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§4. The following examples, assuming a modulus of eleven, show some ways that sequences can be installed on the board.
Figure 4A is an example of what the first player might do in their first turn. Although it would be legal to make a sequence of only one or two tiles, most players will try to do something that earns a score. This five-tile sequence is worth 6 points.
|figure 4A using 4B2, 7B1, 10A0, 2M1, 5M2|
Figure 4B is ILLEGAL (with a red board to emphasize) as a second turn because no added tile is adjacent to any tile previously played.
figure 4B adding 1E2, 6E3, 0H2 to 4A
Figure 4C shows extension of the sequence of 4A. If either 1B4 or 8M4 is added, the score is 10 points; if both, the score is 15 points. A player who has the right tiles can extend the sequence further.
|figure 4C adding 1B4, 8M4 to 4A|
Figure 4D shows another possible second move, branching from a tile in the middle of a previous sequence. The player scores 3 points for their four-tile primary sequence (7B1 ~ 5E1 ~ 3E3 ~ 1E6) even though only three tiles were added. Note the secondary sequence at 5E1 ~ 10A0 (0 points), which some player might extend in a future turn with 0E2 or 4P1.
|figure 4D adding 5E1, 3E3, 1E6 to 4A|
In figure 4E, an added sequence branches off a tile at the end of a sequence. Had the play instead been 9B3 ~ 3E2 ~ 8E5, a secondary sequence of length two would have appeared at 9B3 ~ 7B1. Either way, 3 points are earned.
|figure 4E adding 9B5, 3B9, 8B14 to 4A|
The added tiles in figure 4F earn 1 point for 8E4 ~ 3B6 ~ 9B5 (primary), but 0 points for 9B5 ~ 4B2 (secondary). Cell B4 is now blocked: the zero-slope sequence requires a 1, but the positive-slope sequence requires a 4.
|figure 4F adding 9B5, 3B6, 8E4 to 4A|
In figure 4F, an alternate play would have added only 9B5, omitting 3B6 and 8E4. Although legal, it would score zero. Here, 9B5 ~ 4B2 would be the primary sequence.
Figure 4G is ILLEGAL because all the tiles are connected and in a straight line, but there is not a constant step size. This eight-tile sequence attempt fails even though 8 ~ 3 ~ 9 ~ 4 and 4 ~ 7 ~ 10 ~ 2 ~ 5 are individually acceptable.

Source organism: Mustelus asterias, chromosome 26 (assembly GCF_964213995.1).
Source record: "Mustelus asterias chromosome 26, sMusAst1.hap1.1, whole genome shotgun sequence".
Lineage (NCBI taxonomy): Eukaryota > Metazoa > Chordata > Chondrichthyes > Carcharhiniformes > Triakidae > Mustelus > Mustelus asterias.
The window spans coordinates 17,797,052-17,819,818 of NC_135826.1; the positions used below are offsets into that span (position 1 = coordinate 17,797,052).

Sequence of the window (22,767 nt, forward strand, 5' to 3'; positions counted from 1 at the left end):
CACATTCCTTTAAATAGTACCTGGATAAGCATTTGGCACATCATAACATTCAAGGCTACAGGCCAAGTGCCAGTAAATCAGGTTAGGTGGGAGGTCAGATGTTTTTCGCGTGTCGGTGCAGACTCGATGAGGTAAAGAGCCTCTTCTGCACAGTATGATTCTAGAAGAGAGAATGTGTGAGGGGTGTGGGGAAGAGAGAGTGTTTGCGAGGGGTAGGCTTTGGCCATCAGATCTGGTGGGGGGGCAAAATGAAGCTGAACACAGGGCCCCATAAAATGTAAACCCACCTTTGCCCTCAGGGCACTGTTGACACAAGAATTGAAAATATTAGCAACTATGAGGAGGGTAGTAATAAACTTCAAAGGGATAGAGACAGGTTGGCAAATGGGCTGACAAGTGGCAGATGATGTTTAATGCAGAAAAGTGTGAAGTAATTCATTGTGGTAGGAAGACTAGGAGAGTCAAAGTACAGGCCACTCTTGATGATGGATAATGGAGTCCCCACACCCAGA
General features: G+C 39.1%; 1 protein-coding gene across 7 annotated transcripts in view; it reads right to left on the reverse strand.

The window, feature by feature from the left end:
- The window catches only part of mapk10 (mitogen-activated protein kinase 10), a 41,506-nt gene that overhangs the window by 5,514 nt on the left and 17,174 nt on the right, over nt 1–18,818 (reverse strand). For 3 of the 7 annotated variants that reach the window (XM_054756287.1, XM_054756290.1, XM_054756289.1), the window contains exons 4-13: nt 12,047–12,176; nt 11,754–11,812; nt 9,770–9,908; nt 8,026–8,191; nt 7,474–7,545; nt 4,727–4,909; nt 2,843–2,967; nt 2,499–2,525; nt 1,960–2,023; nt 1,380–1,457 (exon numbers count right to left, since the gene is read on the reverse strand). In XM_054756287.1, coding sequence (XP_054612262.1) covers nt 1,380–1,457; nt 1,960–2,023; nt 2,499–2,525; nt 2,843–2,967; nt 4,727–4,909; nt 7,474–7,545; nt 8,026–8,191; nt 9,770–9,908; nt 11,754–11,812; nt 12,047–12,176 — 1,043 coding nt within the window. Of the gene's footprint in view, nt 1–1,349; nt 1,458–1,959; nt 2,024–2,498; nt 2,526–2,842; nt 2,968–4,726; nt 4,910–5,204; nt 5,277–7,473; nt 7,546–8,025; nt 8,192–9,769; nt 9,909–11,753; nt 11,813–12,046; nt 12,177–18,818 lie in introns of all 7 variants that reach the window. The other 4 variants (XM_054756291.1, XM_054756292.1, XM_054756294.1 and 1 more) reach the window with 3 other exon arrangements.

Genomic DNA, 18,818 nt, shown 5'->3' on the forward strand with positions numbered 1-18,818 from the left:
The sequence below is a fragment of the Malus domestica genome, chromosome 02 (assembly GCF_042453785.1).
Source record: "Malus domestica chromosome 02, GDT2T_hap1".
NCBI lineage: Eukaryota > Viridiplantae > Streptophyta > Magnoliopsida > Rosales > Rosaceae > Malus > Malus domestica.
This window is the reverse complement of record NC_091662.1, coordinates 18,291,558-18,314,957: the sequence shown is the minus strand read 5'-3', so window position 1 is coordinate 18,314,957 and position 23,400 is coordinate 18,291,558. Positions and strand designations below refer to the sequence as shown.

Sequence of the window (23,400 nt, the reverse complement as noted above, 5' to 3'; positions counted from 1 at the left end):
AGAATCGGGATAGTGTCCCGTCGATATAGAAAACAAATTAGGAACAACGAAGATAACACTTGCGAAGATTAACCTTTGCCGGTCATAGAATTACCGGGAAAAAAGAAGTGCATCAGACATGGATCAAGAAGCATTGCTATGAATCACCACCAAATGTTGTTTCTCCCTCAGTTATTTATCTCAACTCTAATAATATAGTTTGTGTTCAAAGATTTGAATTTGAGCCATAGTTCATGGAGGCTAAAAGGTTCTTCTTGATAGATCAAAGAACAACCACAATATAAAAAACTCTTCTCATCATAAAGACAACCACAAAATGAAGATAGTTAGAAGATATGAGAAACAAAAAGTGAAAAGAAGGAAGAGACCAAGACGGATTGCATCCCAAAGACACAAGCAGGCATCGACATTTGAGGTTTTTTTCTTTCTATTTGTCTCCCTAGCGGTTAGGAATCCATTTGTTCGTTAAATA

figure 4G adding 9B4, 3B7, 8B11 to 4A
In figure 4H, a new sequence crosses an older one at a tile in the middle (2M1) for six points.
|figure 4H adding 0E3, 1H1, 3M3, 4M6 to 4A|
Figures 4I and 4J demarcate a subtle difference. In 4I, four added tiles cross the previous sequence at the end at 5M2. The score is 6. Not a secondary sequence is 4 ~ 7 ~ 10 ~ 2 ~ 5, because it was not modified.
|figure 4I adding 1H2, 3H3, 7M5, 9M9 to 4A|
In 4J, five tiles are added, and one of them (8M4) extends the previous sequence. Here, the score is 16 = 6 + 10. Sequence 4 ~ 7 ~ 10 ~ 2 ~ 5 ~ 8 is classified as secondary, because it was extended by a tile added in this turn.
|figure 4J adding 0H5, 4H6, 8M4, 1M8, 5M13 to 4A|
§5. The figures in this section, which assume a modulus of twelve, show what can happen when one sequence is installed next to another.
Figure 5A is a possible first play, scoring 6 points.
|figure 5A using 1B2, 5B1, 9A0, 1M1, 5M2|
Figure 5B adds 2T3 ~ 4T1 ~ 6P1 to earn 1 point. This leads to blockage of cells E1, T2, and T3:
|figure 5B adding 2T3, 4T1, 6P1 to 5A|
A different addition in figure 5C (still 1 point) does not block anything:
|figure 5C adding 2T3, 6T1, 10P1 to 5A|
In figure 5D, the next player takes advantage of the lack of blocking; scoring 9 points, calculated as 3 points for this primary sequence of four:
|figure 5D adding 11T5, 3T2, 7T3, 11P2 to 5C|
In figure 5E the next player earns 6 points for extending two sequences into four tiles each: 11T5 ~ 2T3 ~ 5B1 ~ 8E1 and 11P2 ~ 10P1 ~ 9A0 ~ 8E1. Either might be deemed primary with the other secondary, if it makes a difference.
|figure 5E adding 8E1 to 5D|
It is ILLEGAL to add — in one turn — the four tiles of figure 5F to the tiles of figure 5A, because cell E1 does not lie in the same straight line as T3 ~ T1 ~ P1.
figure 5F adding 2T3, 6T1, 10P1, 8E1 to 5A
Any two tiles form a valid sequence. As a result, any two sequences may be placed next to each other, parallel, and the combination is valid as long as there is no interference from other sequences. For example in figure 5G appear a ~ b ~ c ~ d and e ~ f ~ g ~ h which, individually considered, can be any two legal sequences. There is no particular relationship between them, but everything still works.
If a ~ b ~ c ~ d and e ~ f ~ g ~ h have the same step size (when reckoned in the same direction), cells B5, B3, E1, H1, T2, P3, P2, and M6 will not be blocked. On the other hand, if the two sequences have differing step sizes, these cells are likely to be blocked.
§6. This section looks at filling gaps with examples of modulus 10. After two or more players have taken turns, the board might appear as in figure 6A.
Figure 6B fills the T4 ~ P6 ~ P5 ~ P4 gap in the only manner (3 points). 3T8 and 8M10 could have been appended for a higher score.
|figure 6B adding 1P6, 0P5 to 6A|
Figures 6C and 6D, each showing tiles added in two turns, show how a dense network can be formed; secondary sequences abound. They also illustrate how there is often more than one way to fill a gap.
in one turn adding 8P3 to 6B;
in a later turn adding 4P10, 3P9, 2P8
in one turn adding 3P3 to 6B;
in a later turn adding 9P10, 3P9, 7P8
Figure 6E might be the work of a player who prefers that subsequent players not be able to fill gaps. Blocked are cells P5, P3, and T3; but P8 and P10 are still usable.
|figure 6E adding 9P6, 9P9 to 6A|
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